Schlocktoberfest #8: Don’t Be Afraid of the Dark
I’m watching this movie because Brian the Friendly Irish Giant said it scared the bejeezus out of him as a child, and I want to make fun of him. Back in the ’70s we had some good TV movies, and this was one of them. Made in a 2 week rush after a writer’s strike, it stars Kim Darby (the crazy mom from Better Off Dead) as a housewife tormented by little creatures living in the walls of her house. Of course, her husband doesn’t believe what she sees out of the corners of her eyes, but we know he’s full of shit when he tells her: don’t be afraid of the dark.
Don’t Be Afraid of the Dark is also in the news because Guillermo del Toro wants to remake it. It’s a classic tale, and could use his creepy touch. For an old TV movie with horrible special effects, it is quite effective. When we meet the Farnhams they are moving in to a Spanish mansion, and are confused as to why the huge fireplace is bricked up. The handyman associated with the house- Mr. Harris (old hand William Demarest) tells them that it can’t be unbricked, that the previous owner- Mrs. Farnham’s grandmother- had him do it with steel rebars and so many layers of brick that you’d have to tear the house apart to do it. When she asks why, he adds ominously, “some things are better left as they are.”
Now of course, Sally can’t leave it alone. It niggles at the back of her mind, and she finds a way to pick at the cinder trap with a wrench to sate her ravenous curiosity. She peers inside the flue and sees nothing but a seemingly endless crawlspace going off into the depths of the house’s innards. Well, that was anticlimactic, right? But once that grate has been unlocked, strange things start happening. She hears little whispers in the dark. Scuttling footsteps in the corners, like little rat claws scrabbling at the walls. She starts seeing faces in the dark corners, most notably under the table at their housewarming party. She screams and no one else can see it, so her mental state comes into question.
Back in the ’70s, Women’s Lib be damned, it was still okay to portray women as hysterical creatures incapable of resisting the slightest abnormality. If they weren’t tripping on those high heels during ’50s monster flicks, their inherently fragile nature was shattering at the merest suggestion of terror in these ’70s and ’60s horror films. It’s hard to blame her when the lights go out as she showers, and she finds her husband’s straight razor on the floor! Soon we get hints of the house’s dark secret- little clawed hands are reaching out from cabinets to turn off light switches. Little misshapen heads huddle together and whisper “free, free!” and “I want to hurt her!”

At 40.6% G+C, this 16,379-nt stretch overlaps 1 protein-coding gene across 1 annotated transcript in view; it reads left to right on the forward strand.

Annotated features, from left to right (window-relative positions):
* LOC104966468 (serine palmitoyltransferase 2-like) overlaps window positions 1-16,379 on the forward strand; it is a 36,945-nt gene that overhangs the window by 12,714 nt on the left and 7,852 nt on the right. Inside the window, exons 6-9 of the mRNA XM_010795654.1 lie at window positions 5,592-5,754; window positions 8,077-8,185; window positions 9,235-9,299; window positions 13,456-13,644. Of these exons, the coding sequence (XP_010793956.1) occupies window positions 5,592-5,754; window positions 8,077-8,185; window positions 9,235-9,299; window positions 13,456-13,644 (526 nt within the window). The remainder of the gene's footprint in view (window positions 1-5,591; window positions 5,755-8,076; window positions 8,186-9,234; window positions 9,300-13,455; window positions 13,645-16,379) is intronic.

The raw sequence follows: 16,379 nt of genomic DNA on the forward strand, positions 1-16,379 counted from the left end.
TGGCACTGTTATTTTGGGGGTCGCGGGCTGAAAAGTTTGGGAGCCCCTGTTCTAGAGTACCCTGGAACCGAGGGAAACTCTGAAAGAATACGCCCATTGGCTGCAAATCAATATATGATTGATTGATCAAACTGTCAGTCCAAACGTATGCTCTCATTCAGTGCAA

Poor Sally manages to hold it together, and agrees with her husband to sell the house, despite it being a family estate. When they ask Mr. Harris to do some more work before sale, he refuses; he knows something, but he’s keeping his lip zipped. As he retrieves his toolbox from the dark and dusty basement, little voices threaten him: “You told! You know what happens to people who tell…” and he barely manages to escape the clutches of the unseen critters. Well, they’re not exactly unseen- we’ve seen little bits and pieces- a wizened face here, a hairy limb there. Just the kind of thing you don’t want squirming between the joists in your drywall, and poking its face out of a duct.
Their reign of terror begins as soon as hubbie leaves on a business trip. When the critters make their first attempt, they get the interior decorator instead. He takes a dive down the stairs, and they chatter “It’s your spirit we need, Sally! One of us! Live with us!” When the police come to get the body, she tells them he fell. Nobody suggests putting a fucking light on. This is the darkest house I’ve ever seen. A guy just fell to his death in your dark-ass house! The little demons must exert a form of suggestion, because everyone seems turned against her. The doctor is incredulous that she’s upset over someone dying in her home; her friend demands that she wait for her husband to get home when she wants to flee.
When hubby gets home, he listens to their story and goes to confront Mr. Harris, leaving the two women alone. The little creatures make their next move and cut the power, hacking at the lines in the walls, making the place even darker. This is where the story gets most effective, because the tiny beasts- which are just people in costumes, shot at angles to look small- are much creepier by candlelight. The little buggers want to tie Sally up and drag her down the chimney to their lair, where we learn that her grandfather was taken before her…
So is it worth watching? For its age, it is surprisingly effective. Somewhere between the camp of Trilogy of Terror and the psychological horror of 1963’s The Haunting, you have this bleak tale of a house whose secret is never fully explained. It was obviously influential- the ironic title comes about because the house’s little terrors can’t stand the light, and that may have been part of the inspiration for Gremlins, also about tiny malicious critters. It suffers only because its miniscule budget; the house itself is quite creepy, but the monster suits are pretty pathetic if you see them for more than a split second. They’re similar to the little demons from The Gate, but look even more dated. In a dark room on a quiet night, it will definitely give you the heebie-jeebies, and if your cat jumps on you at the wrong time, you may need a change of underwear. Recommended. If del Toro remakes it, I guarantee it will be amazing; it’s a good story that deserves a better telling.